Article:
|New York|  Benedetto Aloi

Birth: October 6, 1935

Death: April 7, 2011

Benedetto "Benny" Aloi was a capo of the New York based Colombo family. He was a son of former capo Sebastiano Aloi and a brother to Vincent Aloi.

During the 1950's Aloi followed in his fathers footsteps and became a member of the organization, which was then known as the Profaci family. In 1963 both Benedetto and Vincenzo were arrested alongside their father on a charge of consorting with known criminals. On November 19, 1974, Aloi was indicted in Brooklyn along with 156 fellow mobsters on perjury charges, but the charges against him were dropped.

As a daytime job Aloi partially worked as an employee of a limousine service in Rego Park, Queens, but in the meantime was rising the ranks of the Colombo organization and became a capo in the late 1970's. In 1984 an undercover operation revealed that he and 15 others (amongst them DeCavalcante capo Vincent Rotondo) were involved in a large scale loan-sharking ring that at it's peak extorted up to $40.000 a week from businessmen in the New York metropolitan area. Under the assumption they dealt with a legal office called Resource Capital, about 18 individuals lent money at rents which suddenly increased to 2 or 4 percent a week. One man who had borrowed $687.000 was forced to pay back $14.000 a week, on which the company would make large profits in the end. Another man was forced to pay up $150.000 in a three month period for a $400.000 loan. If convicted they could have been sentenced up to 20 years each, but charges against Aloi were dropped.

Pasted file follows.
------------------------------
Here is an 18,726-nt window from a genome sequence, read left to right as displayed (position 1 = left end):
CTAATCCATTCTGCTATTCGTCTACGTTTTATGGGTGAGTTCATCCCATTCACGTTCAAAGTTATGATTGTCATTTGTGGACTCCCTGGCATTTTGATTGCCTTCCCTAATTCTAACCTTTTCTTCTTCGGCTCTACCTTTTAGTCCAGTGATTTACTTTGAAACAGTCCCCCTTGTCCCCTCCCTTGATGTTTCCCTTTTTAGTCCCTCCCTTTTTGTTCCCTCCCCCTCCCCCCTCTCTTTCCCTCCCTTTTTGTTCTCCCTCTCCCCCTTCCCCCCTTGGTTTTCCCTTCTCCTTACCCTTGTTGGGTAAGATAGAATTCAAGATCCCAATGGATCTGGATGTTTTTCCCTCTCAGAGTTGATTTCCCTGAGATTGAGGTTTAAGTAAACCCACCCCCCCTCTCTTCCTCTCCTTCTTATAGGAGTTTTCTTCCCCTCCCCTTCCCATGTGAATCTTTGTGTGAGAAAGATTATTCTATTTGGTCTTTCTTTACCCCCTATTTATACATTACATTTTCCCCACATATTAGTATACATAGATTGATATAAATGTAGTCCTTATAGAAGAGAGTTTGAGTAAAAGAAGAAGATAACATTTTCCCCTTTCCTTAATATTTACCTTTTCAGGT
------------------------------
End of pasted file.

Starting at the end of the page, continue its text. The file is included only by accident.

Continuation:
The Windows case
For years the Mafia was highly involved in the construction business in New York, creating thousands of dubious contracts and taking control over the various labor unions in the city. That also included the window placing industry, which had gotten under the control of 4 out of 5 New York families. Aloi and his men represented the Colombo family. In the early 90's months of testimony, 50 hours of taped conversations and hundreds of documents were presented in the Government's effort to show that the Mafia corruptly controlled millions of dollars in contracts to install windows for the New York City Housing Authority. It became one of the largest cases the city had ever seen. In 1993 Aloi received a lengthy prison sentence of 16 years and 8 months for his part in the scheme. He was also fined $100.000. Charged that same day was Venero Mangano, a top figure in the Genovese family, who received a similar sentence.

In March 2009 Aloi was released from prison, but by then his health was decreasing. He died on April 7, 2011.

(Source: "Loan-Sharking inquiry gives officials new insights into organized crime", NYtimes August 17, 1984; "2 Men Sentenced In Windows Trial" NYtimes March 28, 1993; "Windows Jury Finds 3 Guilty And Acquits 5" NYtimes October 19, 1991)

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